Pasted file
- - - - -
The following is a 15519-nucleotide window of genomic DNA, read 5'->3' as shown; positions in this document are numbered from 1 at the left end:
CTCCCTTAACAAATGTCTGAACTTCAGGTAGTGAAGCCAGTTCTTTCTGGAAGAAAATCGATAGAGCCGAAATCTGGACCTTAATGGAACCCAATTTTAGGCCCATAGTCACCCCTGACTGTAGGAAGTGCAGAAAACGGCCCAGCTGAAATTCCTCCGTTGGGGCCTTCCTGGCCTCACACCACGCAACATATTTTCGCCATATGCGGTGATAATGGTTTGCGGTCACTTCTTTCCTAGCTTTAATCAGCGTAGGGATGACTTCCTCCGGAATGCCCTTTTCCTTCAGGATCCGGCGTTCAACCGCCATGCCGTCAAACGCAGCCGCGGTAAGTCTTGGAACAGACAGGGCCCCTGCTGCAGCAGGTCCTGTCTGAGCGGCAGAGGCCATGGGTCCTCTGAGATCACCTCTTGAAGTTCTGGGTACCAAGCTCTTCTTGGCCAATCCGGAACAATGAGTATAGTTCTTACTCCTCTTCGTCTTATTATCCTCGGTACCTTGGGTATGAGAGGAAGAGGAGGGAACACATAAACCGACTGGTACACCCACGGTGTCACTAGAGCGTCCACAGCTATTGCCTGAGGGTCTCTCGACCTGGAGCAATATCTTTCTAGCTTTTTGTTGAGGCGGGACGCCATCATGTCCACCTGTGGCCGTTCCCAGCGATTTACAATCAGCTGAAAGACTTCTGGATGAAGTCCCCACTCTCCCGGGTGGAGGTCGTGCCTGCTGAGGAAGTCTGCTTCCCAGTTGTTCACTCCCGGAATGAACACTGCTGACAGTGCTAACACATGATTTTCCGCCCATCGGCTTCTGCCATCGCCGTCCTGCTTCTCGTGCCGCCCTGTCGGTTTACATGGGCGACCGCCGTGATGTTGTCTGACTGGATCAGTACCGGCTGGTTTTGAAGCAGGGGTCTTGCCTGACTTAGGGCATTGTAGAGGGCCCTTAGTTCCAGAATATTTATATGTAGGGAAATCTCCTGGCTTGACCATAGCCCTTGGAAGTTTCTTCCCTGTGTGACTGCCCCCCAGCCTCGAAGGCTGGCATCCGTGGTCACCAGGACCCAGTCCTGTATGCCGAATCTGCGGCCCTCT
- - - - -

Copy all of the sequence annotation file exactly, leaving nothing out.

The following is a 15519-nucleotide window of genomic DNA, read 5'->3' as shown; positions in this document are numbered from 1 at the left end:
CTCCCTTAACAAATGTCTGAACTTCAGGTAGTGAAGCCAGTTCTTTCTGGAAGAAAATCGATAGAGCCGAAATCTGGACCTTAATGGAACCCAATTTTAGGCCCATAGTCACCCCTGACTGTAGGAAGTGCAGAAAACGGCCCAGCTGAAATTCCTCCGTTGGGGCCTTCCTGGCCTCACACCACGCAACATATTTTCGCCATATGCGGTGATAATGGTTTGCGGTCACTTCTTTCCTAGCTTTAATCAGCGTAGGGATGACTTCCTCCGGAATGCCCTTTTCCTTCAGGATCCGGCGTTCAACCGCCATGCCGTCAAACGCAGCCGCGGTAAGTCTTGGAACAGACAGGGCCCCTGCTGCAGCAGGTCCTGTCTGAGCGGCAGAGGCCATGGGTCCTCTGAGATCACCTCTTGAAGTTCTGGGTACCAAGCTCTTCTTGGCCAATCCGGAACAATGAGTATAGTTCTTACTCCTCTTCGTCTTATTATCCTCGGTACCTTGGGTATGAGAGGAAGAGGAGGGAACACATAAACCGACTGGTACACCCACGGTGTCACTAGAGCGTCCACAGCTATTGCCTGAGGGTCTCTCGACCTGGAGCAATATCTTTCTAGCTTTTTGTTGAGGCGGGACGCCATCATGTCCACCTGTGGCCGTTCCCAGCGATTTACAATCAGCTGAAAGACTTCTGGATGAAGTCCCCACTCTCCCGGGTGGAGGTCGTGCCTGCTGAGGAAGTCTGCTTCCCAGTTGTTCACTCCCGGAATGAACACTGCTGACAGTGCTAACACATGATTTTCCGCCCATCGGCTTCTGCCATCGCCGTCCTGCTTCTCGTGCCGCCCTGTCGGTTTACATGGGCGACCGCCGTGATGTTGTCTGACTGGATCAGTACCGGCTGGTTTTGAAGCAGGGGTCTTGCCTGACTTAGGGCATTGTAGAGGGCCCTTAGTTCCAGAATATTTATATGTAGGGAAATCTCCTGGCTTGACCATAGCCCTTGGAAGTTTCTTCCCTGTGTGACTGCCCCCCAGCCTCGAAGGCTGGCATCCGTGGTCACCAGGACCCAGTCCTGTATGCCGAATCTGCGGCCCTCT